Insulin pumps improves type 1 diabetes control in kids and teens, study suggests

The use of insulin pump therapy results in greater blood sugar control among children and adolescents with type 1 diabetes, according to new research.
While insulin pumps are less common in England and Wales than in the United States or Germany, Dr. Jennifer Sherr, Children’s Diabetes Program at the Yale School of Medicine says their use in paediatrics has “expanded dramatically.”
Sherr and her research team compared data from 54,410 children and adolescents between 2011 and 2012. Their data was collected from three pediatric type 1 diabetes registries: one in England and Wales, one in the US, and one covering Germany and Austria.
The method of insulin delivery and impact of pump use on HbA1c levels were compared, with findings accounting for age, sex and ethnic minority status.
Blood sugar control was poorer among patients in the England and Wales registry compared to the other two registries. 14 per cent of patients in the England and Wales registry used an insulin pump, while 41 per cent used a pump in the Germany and Austria registry, and 47 per cent used a pump in the United States registry.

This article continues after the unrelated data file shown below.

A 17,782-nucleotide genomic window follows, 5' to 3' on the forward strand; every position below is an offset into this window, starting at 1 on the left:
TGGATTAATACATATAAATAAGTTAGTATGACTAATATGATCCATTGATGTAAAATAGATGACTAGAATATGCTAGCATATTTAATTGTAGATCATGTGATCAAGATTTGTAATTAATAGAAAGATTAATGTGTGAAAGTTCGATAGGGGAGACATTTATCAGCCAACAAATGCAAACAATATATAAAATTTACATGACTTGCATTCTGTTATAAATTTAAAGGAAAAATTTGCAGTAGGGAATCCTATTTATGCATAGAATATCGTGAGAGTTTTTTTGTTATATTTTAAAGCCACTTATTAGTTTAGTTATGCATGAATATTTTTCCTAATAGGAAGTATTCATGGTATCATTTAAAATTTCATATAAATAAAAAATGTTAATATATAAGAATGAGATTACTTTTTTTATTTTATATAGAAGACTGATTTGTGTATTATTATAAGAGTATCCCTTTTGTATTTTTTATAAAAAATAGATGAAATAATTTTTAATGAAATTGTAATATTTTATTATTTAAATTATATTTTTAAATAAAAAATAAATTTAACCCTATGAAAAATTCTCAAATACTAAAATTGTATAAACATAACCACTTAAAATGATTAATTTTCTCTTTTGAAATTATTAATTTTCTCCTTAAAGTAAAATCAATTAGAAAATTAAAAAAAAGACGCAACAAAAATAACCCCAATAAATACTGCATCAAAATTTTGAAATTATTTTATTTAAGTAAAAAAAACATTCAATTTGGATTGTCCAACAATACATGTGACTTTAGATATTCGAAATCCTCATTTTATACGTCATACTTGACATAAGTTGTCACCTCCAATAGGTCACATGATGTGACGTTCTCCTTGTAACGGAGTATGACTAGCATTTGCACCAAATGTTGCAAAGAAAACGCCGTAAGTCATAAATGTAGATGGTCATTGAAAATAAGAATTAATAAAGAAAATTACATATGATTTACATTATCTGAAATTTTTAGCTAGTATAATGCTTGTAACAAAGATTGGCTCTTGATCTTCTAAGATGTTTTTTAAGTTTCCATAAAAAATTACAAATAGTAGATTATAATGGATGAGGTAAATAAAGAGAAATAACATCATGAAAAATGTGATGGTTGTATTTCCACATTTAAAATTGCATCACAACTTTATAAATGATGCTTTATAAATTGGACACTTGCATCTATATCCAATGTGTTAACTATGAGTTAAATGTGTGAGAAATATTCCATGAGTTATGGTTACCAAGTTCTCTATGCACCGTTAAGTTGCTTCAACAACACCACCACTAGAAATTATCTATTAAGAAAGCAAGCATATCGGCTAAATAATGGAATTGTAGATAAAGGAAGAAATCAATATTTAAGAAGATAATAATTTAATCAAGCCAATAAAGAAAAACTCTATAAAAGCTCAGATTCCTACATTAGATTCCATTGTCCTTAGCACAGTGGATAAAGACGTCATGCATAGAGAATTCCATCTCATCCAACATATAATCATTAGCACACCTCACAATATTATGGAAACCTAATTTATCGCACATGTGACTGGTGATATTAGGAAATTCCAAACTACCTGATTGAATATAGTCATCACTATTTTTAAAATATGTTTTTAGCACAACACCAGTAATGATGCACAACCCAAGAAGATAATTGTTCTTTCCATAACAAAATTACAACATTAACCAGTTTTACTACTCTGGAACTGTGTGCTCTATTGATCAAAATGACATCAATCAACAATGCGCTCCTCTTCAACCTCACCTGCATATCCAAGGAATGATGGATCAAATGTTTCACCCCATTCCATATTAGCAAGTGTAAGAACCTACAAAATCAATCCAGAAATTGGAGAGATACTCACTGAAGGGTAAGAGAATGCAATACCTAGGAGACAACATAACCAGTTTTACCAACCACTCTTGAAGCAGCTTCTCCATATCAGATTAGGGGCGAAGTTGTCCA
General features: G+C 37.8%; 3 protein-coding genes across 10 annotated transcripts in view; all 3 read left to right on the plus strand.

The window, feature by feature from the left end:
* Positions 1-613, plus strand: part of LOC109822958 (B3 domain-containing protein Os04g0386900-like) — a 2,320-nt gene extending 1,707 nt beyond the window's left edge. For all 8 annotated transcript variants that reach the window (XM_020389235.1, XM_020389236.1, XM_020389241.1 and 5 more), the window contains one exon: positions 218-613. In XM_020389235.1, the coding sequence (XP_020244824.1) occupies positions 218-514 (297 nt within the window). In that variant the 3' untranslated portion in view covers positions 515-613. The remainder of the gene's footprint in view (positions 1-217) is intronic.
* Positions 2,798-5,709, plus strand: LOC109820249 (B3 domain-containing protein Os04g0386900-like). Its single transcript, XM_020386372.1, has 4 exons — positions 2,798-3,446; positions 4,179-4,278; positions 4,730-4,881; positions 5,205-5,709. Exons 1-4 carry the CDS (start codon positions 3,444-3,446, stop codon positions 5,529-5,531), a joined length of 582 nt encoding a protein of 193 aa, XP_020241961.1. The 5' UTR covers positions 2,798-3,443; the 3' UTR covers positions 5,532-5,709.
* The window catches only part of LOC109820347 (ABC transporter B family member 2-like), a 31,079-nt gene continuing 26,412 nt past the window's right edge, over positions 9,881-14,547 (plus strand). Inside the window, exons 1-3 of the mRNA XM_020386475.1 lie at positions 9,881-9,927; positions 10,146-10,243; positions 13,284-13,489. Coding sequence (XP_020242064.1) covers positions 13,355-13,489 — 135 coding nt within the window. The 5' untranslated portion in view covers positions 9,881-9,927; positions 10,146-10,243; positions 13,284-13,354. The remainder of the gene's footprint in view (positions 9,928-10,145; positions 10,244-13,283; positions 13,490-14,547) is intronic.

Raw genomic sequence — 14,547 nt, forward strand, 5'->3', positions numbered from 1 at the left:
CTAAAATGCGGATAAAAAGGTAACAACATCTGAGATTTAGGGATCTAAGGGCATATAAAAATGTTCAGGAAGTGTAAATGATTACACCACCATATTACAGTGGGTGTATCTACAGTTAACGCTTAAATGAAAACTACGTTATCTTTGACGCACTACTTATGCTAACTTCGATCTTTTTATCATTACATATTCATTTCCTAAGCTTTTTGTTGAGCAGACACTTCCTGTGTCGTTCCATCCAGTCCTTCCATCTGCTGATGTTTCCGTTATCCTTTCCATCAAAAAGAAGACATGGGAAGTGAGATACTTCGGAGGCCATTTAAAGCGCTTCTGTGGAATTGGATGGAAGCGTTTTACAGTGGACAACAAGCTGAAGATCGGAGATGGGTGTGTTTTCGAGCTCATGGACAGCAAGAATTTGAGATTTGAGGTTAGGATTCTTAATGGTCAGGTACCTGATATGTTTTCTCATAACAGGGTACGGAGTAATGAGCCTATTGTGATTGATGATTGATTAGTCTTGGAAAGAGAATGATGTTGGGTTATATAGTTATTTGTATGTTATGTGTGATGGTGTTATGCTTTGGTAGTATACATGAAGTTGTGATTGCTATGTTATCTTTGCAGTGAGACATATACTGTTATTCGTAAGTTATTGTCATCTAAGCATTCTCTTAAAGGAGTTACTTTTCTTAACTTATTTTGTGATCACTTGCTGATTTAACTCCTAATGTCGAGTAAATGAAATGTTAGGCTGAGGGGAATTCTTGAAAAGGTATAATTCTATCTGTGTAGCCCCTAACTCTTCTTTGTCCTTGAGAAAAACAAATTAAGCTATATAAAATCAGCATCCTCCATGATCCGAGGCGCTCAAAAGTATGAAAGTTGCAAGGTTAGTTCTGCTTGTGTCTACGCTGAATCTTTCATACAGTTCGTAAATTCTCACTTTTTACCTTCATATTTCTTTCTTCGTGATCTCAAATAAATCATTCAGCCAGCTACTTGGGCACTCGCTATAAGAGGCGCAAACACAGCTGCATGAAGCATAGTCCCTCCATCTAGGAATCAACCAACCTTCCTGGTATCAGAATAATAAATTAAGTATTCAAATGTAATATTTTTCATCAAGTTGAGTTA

Ethnic minorities were less likely to use a pump in all three regions. On average, 22 per cent of ethnic minority patients used a pump compared to 34 per cent of non-minorities.
Dr. Sherr said: “We’ve known that variations in pump use exist (…) but I was surprised that pump therapy wasn’t used more often than what we saw. I think there is a perception out there, people are concerned about being attached to something. Will a daycare provider, school nurse or teacher understand the technology I’m handing them?”
Sherr added that pumps might be less common in England and Wales due to restrictions from the National Institute of Health and Care Excellence (NICE). She also noted that while younger children were less likely to use pumps than older children, data has shown pumps to be effective for young children.
“We’re on this path toward finding a mechanical solution in the form of an artificial pancreas,” Sherr said, but children are still not being presented with the opportunity to have an insulin pump. “We need to get that to our kids.”
The findings were published in the online journal Diabetologia.

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